Friday, October 5, 2007

Alzheimer's cartoons not really funny

Humor. Throughout my life I have created more trouble trying to be funny than I have generated with blatant, premeditated meanness. Usually by accident.

Humor is subjective. Do you realize how difficult it is to be funny without using body parts, sex, infirmities, nationalities, the U. S. Senate, etc?

Earlier this year, I got into a dust-up with a nationally syndicated cartoonist when I took offense at one of his cartoons. Admittedly, I over-reacted but it was my first response to something that I felt denigrated older people suffering from dementia.

Weeks later, I continue to get random hits on this blog that use searches related to cartoons and Alzheimer's and dementia. Many searches came from universities across America, which puzzles me.

One person used "Alzheimer's cartoon" in their Google search. Out of curiosity, I made the same search. Boom. Imagine my surprise to see over one million possible sites relating to this fatal illness. There are stock cartoons available for purchase from several sites. Some are funny. Some are misdemeanors. But a few rise to felonies.

FOOTNOTE: did you notice that "Desperate Housewives" apologized after joke went awry and offended medical schools in the Philippines? More than 30,000 names came in via an online petition. Hence the quick mea culpa.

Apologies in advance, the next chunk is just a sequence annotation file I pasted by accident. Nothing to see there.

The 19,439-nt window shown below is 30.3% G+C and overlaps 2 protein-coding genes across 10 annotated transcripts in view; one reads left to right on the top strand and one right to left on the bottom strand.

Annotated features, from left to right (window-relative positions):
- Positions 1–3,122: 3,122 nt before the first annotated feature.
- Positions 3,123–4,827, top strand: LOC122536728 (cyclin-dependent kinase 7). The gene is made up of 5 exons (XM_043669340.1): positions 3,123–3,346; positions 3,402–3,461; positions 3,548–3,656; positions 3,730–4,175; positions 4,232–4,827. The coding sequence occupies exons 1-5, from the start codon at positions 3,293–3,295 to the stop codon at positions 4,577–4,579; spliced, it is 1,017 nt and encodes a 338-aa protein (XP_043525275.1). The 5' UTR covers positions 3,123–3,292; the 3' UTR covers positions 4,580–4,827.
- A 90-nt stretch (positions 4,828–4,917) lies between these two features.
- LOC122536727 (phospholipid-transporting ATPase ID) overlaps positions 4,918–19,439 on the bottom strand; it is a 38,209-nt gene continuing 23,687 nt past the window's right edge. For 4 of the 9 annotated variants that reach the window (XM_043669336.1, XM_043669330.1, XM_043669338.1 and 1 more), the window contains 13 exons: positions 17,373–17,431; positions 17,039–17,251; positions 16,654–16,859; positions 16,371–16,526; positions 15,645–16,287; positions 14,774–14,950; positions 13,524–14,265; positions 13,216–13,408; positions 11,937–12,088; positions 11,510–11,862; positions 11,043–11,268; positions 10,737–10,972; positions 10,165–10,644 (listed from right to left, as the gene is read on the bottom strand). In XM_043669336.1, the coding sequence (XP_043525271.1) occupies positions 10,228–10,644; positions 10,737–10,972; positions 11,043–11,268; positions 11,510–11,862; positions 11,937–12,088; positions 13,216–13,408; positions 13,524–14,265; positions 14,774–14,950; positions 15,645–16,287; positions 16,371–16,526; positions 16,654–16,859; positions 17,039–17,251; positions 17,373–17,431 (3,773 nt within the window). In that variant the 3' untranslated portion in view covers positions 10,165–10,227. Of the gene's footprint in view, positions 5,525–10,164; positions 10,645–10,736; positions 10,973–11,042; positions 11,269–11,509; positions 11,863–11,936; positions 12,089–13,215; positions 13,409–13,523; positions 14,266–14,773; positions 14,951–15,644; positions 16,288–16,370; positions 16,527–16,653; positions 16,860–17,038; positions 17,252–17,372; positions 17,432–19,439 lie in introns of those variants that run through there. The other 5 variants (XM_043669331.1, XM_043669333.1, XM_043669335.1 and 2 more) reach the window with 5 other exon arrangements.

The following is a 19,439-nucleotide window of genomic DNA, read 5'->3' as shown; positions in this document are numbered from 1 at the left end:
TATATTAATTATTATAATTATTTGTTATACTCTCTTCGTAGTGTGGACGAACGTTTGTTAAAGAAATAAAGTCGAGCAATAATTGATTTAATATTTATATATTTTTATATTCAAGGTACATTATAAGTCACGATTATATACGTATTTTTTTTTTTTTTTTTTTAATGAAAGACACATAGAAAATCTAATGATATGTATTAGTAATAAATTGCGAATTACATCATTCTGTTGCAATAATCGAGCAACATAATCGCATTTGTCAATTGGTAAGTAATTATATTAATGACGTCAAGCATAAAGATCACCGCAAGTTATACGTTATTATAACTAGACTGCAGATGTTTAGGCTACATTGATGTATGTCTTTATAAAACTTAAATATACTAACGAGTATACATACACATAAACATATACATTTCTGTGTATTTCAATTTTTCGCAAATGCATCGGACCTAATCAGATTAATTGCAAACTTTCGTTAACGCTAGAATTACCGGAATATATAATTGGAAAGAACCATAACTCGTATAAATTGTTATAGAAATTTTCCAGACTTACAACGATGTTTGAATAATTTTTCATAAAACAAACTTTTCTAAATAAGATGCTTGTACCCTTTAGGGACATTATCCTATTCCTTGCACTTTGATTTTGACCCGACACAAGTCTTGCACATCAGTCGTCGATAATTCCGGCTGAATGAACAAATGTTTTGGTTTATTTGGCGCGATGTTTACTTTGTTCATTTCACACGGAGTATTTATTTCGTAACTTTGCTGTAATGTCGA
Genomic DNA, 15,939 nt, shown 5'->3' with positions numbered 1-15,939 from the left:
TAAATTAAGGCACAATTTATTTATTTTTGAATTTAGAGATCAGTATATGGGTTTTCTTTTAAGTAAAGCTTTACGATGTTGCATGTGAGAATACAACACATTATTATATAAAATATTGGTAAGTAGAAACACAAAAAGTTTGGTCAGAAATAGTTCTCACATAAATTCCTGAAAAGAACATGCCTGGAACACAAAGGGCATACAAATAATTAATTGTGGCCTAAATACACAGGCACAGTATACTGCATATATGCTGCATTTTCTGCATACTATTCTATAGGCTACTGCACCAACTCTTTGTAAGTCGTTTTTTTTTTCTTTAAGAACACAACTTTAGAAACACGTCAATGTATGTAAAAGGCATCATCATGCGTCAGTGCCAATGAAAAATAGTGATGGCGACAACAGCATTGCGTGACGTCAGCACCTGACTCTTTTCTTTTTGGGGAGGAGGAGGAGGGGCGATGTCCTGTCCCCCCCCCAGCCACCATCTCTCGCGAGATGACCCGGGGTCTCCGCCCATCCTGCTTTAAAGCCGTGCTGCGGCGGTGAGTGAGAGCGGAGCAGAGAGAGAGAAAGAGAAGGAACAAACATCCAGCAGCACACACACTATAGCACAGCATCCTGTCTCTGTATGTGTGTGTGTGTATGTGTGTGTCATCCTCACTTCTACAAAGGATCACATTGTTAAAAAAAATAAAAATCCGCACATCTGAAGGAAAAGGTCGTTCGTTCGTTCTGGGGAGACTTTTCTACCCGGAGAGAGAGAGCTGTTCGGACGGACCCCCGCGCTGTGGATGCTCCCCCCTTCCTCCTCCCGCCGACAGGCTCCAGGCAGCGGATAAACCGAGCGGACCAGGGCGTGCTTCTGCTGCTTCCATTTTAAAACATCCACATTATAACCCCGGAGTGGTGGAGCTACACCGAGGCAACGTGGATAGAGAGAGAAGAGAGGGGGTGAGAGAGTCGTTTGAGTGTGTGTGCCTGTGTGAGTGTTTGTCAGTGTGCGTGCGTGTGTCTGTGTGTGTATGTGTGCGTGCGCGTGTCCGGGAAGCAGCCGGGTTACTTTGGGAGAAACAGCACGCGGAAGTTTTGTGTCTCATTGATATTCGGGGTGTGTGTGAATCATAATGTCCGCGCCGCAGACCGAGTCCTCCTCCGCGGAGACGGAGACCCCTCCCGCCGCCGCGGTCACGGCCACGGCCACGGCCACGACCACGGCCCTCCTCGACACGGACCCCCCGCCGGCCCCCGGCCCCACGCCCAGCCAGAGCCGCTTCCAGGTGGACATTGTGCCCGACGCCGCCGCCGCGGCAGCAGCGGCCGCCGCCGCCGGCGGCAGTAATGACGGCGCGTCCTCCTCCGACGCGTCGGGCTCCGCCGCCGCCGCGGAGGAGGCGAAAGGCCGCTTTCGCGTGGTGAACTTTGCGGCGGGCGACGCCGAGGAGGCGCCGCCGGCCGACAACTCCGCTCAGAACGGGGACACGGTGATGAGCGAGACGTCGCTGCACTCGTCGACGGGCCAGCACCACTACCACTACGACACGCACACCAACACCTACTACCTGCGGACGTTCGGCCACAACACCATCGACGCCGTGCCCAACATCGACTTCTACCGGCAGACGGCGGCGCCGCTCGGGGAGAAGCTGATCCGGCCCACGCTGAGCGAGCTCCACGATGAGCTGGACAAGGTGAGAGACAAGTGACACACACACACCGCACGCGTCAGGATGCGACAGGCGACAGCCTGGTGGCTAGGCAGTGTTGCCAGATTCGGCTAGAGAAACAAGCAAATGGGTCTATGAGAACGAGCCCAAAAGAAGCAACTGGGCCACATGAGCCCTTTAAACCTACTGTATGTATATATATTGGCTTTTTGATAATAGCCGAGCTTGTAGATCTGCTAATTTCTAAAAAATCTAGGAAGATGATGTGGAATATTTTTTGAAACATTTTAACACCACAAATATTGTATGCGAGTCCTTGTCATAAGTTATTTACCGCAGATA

If those Alzheimer's jokes were about Jews, blacks, gays there would be a similar outcry. Justifiable, too.

Currently, we have no avenging angel who will truly stand up for slanders and slurs which target the elderly and our infirmities. AARP -- you listening?

But the day is coming ...


Alzheimer's Team said...

I always enjoy your blog.

Anonymous said...

My husband was diagnosed with Early Onset Alzheimer's 2 years ago. As emotionally painful as this disease is, we use humor as an avenue to get through this. I understand how at times some cartoons can go over the line however, I must still be able to laugh. He laughs at himself all the time. Attitude is everything. If we concentrate on being offended then we make ourselves victims. We choose to live and be happy and concentrate on the positives.
Yes this disease is ugly, but we don't have to be.

Anonymous said...

Humor can be obtained through incongruities and surprise. By making fun of dementia, we are being incongruous with the mores of social appropriateness, which makes it funny. It also allows us to feel superior to those with dementia. Unfortunately, those with dementia will end up feeling inferior. It's about self-esteem. Thus, that is why you feel offended.

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